A Quarter Century of Student Life at Tulane: A Dean’s Narrative History, 1949-1975

5by John H. Stibbs and John Edgar Browning
A Quarter Century of Student Life at Tulane: A Dean’s Narrative History, 1949-1975, Amazon Prime Paperback

In his extraordinary memoir about his 25-year career as Dean of Students at Tulane University from the late 1940s through mid-1970s, John Stibbs gives his personal observations and anecdotes in an engaging insider’s look at some of Tulane’s most complex and controversial moments in its history as an institution. Completed shortly before his untimely death in 1975, the same year he was to retire, Stibbs’s memoir found its way in subsequent years to a used bookstore in the French Quarter where in 2010 it was finally discovered by PhD candidate at SUNY-Buffalo John Edgar Browning,who edited and annotated the original typescript. Browning has illustrated Stibbs’s memoir with photos, facsimile reproductions of student “unrest” leaflets, articles from The Tulane Hullabalooand New Orleans’s daily newspaper The Times-Picayune, as well as some of Stibbs’s speeches and correspondence. A comprehensive index is provided. This is an invaluable reference work on the history of Tulane as well as the modernization of the American university system.

Editorial Reviews

From the Back Cover

“John Stibbs’s memoir provides an illuminating picture of a beleaguered traditionalist seeking to hold back the forces of cultural change.  His unapologetic defense of the Old Order combines equal portions of sincerity and self-delusion, reflecting the outlook of a generation that clung tenaciously to football, fraternities, and student government as the central pillars of collegiate life. Stibbs found little to praise in the campus activism of the 1960s, but his conservatism was of the genteel variety, having little in common with the cramped and anti-humanistic vocationalism that has displaced genuine higher learning on many of today’s college campuses.”
Clarence L. Mohr, Ph.D., Professor and Chair of the Department of History at the University of South Alabama, editor of The New Encyclopedia of Southern Culture: Education, and co-author of Tulane: The Emergence of a Modern University, 1945-1980.
“The decades following World War II were a time of almost seismic change in higher education in the American South. As dramatic social, economic and demographic transformation came to the region, the aspirations of southern universities and their students began to shift profoundly, a shift that only picked up speed in the 1960s. This volume provides a first-hand account of what that tumultuous era looked like through the eyes of long time Tulane Dean of Students, John Stibbs. Stibbs’s memoirs give scholars of the period a fascinating window into this long running and deeply contested transformation from the perspective of a stalwart traditionalist and a university insider whose career spanned the heart of the period.” 
Melissa Kean, Ph.D., Centennial Historian at Rice University and author of Desegregating Private Higher Education in the South: Duke, Emory, Rice, Tulane, and Vanderbilt.

About the Author

John H. Stibbs joined the English faculty at Tulane University and became Dean of Students in 1953, serving in that capacity until his death in 1975. During that time he dealt with what he terms the time of troubles: of student power, anti-war demonstrations, integration, and gay rights, among others. He also became a prominent figure in the modernization of the American higher education system. With a doctorate from the University of Michigan (1942), he was both an instructor in Naval History and an aide to the Commander of the Gulf Sea Frontier before hiring on as a professor of English at Tulane in 1946. Besides his duties as Dean of Students at Tulane, he served as consultant on student affairs to Harvard Business School, the University of Chicago and the World Federation for Mental Health. He was asked by the Ford Foundation to consult universities in Pakistan, and was enlisted by the U.S. Department of State to consult the Free University of Berlin. Several classrooms and conference rooms today at Tulane are named for John H. Stibbs, and an award in his name is given annually to the outstanding undergraduate professor.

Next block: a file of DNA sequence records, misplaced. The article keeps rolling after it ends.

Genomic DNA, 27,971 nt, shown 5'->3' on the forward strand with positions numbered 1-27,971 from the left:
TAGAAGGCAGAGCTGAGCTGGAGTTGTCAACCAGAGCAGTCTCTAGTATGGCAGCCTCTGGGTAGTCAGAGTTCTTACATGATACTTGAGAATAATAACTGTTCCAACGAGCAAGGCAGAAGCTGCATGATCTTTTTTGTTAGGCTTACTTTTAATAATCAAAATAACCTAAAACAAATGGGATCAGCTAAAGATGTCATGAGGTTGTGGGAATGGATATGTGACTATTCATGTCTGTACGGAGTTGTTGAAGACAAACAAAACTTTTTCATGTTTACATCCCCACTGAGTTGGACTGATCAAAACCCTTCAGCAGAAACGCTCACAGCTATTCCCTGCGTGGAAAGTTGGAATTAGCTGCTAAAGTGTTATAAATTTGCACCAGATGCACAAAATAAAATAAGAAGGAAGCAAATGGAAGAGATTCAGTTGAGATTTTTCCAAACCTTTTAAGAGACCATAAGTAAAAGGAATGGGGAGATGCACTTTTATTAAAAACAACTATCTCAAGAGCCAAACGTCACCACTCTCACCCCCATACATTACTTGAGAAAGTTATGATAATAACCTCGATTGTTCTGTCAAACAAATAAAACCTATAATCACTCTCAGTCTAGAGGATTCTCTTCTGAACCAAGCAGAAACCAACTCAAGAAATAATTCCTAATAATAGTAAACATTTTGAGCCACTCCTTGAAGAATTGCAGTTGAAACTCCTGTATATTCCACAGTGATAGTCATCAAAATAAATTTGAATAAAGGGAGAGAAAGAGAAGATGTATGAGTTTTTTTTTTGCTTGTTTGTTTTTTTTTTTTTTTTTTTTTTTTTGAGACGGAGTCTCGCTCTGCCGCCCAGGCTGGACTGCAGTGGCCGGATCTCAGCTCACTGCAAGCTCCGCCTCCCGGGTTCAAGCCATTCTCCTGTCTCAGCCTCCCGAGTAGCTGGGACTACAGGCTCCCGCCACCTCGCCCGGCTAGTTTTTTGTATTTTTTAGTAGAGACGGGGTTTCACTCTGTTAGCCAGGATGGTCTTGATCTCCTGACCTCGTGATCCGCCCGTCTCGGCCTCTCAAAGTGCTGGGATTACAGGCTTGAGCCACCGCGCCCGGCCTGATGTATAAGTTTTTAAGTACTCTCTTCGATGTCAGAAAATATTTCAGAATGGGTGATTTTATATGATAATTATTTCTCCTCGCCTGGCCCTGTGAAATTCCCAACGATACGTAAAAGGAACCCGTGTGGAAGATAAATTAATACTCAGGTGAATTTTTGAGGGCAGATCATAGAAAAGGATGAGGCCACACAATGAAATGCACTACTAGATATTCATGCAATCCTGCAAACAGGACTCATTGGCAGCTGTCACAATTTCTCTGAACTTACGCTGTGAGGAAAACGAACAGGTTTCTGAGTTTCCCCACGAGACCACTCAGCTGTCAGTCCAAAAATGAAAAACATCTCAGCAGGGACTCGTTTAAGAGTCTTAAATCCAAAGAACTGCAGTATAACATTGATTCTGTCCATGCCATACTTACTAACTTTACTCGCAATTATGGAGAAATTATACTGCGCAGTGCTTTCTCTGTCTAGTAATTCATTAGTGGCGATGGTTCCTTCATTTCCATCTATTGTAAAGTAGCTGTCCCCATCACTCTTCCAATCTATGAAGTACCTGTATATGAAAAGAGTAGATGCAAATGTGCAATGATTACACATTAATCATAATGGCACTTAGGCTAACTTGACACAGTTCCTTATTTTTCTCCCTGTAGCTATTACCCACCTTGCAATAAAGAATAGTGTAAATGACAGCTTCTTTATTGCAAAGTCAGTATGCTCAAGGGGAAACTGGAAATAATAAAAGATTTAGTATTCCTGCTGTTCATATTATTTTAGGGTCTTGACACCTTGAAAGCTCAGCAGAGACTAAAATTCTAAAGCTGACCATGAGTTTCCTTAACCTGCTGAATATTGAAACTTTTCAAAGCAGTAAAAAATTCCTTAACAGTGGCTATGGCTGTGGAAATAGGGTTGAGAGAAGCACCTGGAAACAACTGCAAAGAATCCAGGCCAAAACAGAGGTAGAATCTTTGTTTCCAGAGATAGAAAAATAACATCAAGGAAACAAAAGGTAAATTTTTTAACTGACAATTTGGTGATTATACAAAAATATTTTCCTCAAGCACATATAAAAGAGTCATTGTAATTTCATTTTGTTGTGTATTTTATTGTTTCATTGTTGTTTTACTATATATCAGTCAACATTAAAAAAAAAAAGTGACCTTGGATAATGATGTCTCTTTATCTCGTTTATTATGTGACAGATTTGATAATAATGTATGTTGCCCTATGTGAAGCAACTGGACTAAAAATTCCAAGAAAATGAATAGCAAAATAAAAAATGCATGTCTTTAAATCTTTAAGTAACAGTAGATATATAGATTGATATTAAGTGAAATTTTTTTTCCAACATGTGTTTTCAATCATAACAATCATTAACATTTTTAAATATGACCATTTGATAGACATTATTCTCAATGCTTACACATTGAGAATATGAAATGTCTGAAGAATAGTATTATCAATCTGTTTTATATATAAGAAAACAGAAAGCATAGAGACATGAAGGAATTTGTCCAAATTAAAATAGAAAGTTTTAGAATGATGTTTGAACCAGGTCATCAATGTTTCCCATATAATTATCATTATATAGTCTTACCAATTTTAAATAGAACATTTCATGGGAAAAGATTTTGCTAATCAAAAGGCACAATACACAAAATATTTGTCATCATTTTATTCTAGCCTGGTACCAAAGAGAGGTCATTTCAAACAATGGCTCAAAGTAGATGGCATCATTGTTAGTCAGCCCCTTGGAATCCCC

More About the Author

John Edgar Browning


John Edgar Browning is a doctoral student in American Studies and holds a distinguished Arthur. A. Schomburg Fellowship in the Department of Transnational Studies at the University at Buffalo (SUNY). He took undergraduate and graduate degrees in English from Florida State University (2003) and the University of Central Oklahoma (2006) and completed the coursework for a Ph.D. in English at Louisiana State University (2011) before transferring to UB. For the last nine years he’s taught at universities across the south and southwest before joining the adjunct English faculty at the University at Buffalo (SUNY).Browning has contracted or published 12 academic and popular trade books and more than 30 articles, book chapters, and reviews on subjects that cluster around Cultural Studies, Horror, the Un-Dead, Bram Stoker, and the Gothic. He has also guest appeared on National Geographic’s Taboo USA (2013-) and The Discovery Channel’s William Shatner’s Weird or What? (2010-) to discuss vampires.

Additionally, he spent nearly two years conducting an ethnographic study of persons living in New Orleans who self-identify as vampire, a project that has become a focal point of his doctoral dissertation.

University at Buffalo, “Monster Culture”: http://www.youtube.com/watch?v=z1K6irKHrjc&feature=youtu.be



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